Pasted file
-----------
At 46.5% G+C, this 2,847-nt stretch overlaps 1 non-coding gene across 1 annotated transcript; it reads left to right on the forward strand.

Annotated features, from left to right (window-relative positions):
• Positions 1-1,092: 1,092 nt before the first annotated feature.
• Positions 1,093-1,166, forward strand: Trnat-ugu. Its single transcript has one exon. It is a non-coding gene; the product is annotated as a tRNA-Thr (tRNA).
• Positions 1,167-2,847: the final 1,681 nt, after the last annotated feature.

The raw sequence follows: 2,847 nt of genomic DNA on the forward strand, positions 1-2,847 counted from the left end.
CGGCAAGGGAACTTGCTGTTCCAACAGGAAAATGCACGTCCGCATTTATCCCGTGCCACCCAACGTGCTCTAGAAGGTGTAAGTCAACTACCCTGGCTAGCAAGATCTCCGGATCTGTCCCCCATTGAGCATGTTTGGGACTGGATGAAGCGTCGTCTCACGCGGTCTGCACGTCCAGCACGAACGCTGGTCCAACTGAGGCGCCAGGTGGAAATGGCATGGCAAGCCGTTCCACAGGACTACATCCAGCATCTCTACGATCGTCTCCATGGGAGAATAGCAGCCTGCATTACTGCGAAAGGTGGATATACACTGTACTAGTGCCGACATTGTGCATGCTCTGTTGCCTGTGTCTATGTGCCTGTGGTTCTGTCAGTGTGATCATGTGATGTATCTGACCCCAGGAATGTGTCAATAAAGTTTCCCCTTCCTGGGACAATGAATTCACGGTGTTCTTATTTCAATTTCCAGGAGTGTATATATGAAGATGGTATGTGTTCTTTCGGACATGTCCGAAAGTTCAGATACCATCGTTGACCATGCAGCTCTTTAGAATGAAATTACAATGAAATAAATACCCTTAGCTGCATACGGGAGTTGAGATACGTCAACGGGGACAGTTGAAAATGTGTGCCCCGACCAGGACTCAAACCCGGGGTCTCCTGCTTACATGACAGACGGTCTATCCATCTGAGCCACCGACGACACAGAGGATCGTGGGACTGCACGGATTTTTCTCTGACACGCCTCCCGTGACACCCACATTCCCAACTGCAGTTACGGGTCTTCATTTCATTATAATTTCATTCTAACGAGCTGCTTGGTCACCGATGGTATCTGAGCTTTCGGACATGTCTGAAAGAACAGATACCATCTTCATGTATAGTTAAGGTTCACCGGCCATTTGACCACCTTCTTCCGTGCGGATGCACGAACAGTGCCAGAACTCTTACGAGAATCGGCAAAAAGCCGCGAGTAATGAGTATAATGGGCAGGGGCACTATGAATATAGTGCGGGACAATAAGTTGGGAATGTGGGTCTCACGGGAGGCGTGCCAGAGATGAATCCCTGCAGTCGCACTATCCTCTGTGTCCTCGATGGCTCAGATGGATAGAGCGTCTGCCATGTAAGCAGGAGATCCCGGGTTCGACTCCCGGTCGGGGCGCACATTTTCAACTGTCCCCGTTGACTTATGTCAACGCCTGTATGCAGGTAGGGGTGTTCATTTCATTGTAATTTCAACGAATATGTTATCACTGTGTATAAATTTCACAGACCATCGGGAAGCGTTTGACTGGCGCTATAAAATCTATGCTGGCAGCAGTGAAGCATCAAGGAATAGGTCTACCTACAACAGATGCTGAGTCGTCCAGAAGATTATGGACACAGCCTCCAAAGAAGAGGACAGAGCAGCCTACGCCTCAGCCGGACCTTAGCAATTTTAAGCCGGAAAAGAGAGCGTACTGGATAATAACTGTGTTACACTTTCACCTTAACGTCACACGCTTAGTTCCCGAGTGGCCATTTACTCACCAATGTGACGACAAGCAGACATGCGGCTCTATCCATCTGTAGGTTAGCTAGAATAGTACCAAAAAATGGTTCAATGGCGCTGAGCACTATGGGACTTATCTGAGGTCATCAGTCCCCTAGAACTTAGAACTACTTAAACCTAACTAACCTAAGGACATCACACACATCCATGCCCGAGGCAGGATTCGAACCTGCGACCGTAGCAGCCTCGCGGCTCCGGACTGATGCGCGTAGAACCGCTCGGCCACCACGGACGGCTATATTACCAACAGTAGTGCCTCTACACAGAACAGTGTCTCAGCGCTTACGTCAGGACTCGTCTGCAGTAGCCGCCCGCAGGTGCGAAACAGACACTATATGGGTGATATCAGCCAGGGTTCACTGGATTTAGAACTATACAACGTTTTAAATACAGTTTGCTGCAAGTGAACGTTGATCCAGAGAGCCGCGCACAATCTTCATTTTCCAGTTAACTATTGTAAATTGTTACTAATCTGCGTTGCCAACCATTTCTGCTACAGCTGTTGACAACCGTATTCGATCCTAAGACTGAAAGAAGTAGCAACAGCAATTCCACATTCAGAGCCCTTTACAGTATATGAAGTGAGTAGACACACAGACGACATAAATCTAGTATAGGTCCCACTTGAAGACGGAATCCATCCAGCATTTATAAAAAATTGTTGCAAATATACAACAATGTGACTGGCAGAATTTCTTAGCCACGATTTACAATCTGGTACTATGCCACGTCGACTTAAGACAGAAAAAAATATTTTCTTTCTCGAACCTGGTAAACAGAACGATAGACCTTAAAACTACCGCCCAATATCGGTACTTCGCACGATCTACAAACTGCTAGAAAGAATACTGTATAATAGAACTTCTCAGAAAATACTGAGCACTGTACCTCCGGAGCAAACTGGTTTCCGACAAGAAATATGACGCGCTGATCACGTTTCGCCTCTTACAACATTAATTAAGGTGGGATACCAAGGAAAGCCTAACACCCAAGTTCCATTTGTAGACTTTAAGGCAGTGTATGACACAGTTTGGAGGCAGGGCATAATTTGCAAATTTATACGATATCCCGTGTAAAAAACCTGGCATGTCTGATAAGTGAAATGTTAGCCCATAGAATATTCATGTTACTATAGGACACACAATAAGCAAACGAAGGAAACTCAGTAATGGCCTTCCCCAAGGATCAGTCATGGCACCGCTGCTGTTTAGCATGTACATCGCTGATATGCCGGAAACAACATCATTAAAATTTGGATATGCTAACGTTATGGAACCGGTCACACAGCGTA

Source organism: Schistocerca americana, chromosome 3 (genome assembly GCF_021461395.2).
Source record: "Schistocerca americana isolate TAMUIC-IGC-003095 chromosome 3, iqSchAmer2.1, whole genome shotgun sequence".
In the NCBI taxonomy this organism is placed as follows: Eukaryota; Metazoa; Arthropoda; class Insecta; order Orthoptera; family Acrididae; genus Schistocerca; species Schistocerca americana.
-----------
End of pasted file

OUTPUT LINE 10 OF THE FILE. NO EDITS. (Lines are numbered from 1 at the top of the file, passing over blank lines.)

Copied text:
In the NCBI taxonomy this organism is placed as follows: Eukaryota; Metazoa; Arthropoda; class Insecta; order Orthoptera; family Acrididae; genus Schistocerca; species Schistocerca americana.